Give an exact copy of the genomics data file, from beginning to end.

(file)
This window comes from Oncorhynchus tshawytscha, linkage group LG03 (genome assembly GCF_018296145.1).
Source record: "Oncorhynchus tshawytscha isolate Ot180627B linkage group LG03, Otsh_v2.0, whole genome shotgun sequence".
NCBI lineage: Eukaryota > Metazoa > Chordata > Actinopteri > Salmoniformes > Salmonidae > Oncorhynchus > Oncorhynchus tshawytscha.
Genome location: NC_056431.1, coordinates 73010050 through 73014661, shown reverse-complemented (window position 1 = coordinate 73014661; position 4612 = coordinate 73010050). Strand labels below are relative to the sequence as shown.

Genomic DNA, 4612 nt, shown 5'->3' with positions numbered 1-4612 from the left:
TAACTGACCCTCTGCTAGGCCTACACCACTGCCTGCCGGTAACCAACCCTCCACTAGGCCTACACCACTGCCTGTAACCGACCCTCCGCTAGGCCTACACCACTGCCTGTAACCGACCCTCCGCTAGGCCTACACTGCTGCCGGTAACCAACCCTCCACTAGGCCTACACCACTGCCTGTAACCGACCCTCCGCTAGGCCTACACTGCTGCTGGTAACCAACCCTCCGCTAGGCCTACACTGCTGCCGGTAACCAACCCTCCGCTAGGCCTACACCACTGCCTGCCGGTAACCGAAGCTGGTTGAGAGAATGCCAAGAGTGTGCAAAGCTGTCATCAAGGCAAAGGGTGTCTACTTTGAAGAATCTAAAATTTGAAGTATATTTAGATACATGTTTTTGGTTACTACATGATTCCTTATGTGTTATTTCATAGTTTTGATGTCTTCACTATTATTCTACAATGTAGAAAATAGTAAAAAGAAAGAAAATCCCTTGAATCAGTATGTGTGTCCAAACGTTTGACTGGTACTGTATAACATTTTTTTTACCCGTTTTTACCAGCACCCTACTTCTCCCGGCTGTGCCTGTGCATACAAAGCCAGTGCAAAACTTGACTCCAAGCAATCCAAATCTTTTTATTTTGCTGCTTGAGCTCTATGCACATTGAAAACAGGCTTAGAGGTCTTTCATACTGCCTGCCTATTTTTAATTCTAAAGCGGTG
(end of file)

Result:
This window comes from Oncorhynchus tshawytscha, linkage group LG03 (genome assembly GCF_018296145.1).
Source record: "Oncorhynchus tshawytscha isolate Ot180627B linkage group LG03, Otsh_v2.0, whole genome shotgun sequence".
NCBI lineage: Eukaryota > Metazoa > Chordata > Actinopteri > Salmoniformes > Salmonidae > Oncorhynchus > Oncorhynchus tshawytscha.
Genome location: NC_056431.1, coordinates 73010050 through 73014661, shown reverse-complemented (window position 1 = coordinate 73014661; position 4612 = coordinate 73010050). Strand labels below are relative to the sequence as shown.

Genomic DNA, 4612 nt, shown 5'->3' with positions numbered 1-4612 from the left:
TAACTGACCCTCTGCTAGGCCTACACCACTGCCTGCCGGTAACCAACCCTCCACTAGGCCTACACCACTGCCTGTAACCGACCCTCCGCTAGGCCTACACCACTGCCTGTAACCGACCCTCCGCTAGGCCTACACTGCTGCCGGTAACCAACCCTCCACTAGGCCTACACCACTGCCTGTAACCGACCCTCCGCTAGGCCTACACTGCTGCTGGTAACCAACCCTCCGCTAGGCCTACACTGCTGCCGGTAACCAACCCTCCGCTAGGCCTACACCACTGCCTGCCGGTAACCGAAGCTGGTTGAGAGAATGCCAAGAGTGTGCAAAGCTGTCATCAAGGCAAAGGGTGTCTACTTTGAAGAATCTAAAATTTGAAGTATATTTAGATACATGTTTTTGGTTACTACATGATTCCTTATGTGTTATTTCATAGTTTTGATGTCTTCACTATTATTCTACAATGTAGAAAATAGTAAAAAGAAAGAAAATCCCTTGAATCAGTATGTGTGTCCAAACGTTTGACTGGTACTGTATAACATTTTTTTTACCCGTTTTTACCAGCACCCTACTTCTCCCGGCTGTGCCTGTGCATACAAAGCCAGTGCAAAACTTGACTCCAAGCAATCCAAATCTTTTTATTTTGCTGCTTGAGCTCTATGCACATTGAAAACAGGCTTAGAGGTCTTTCATACTGCCTGCCTATTTTTAATTCTAAAGCGGTG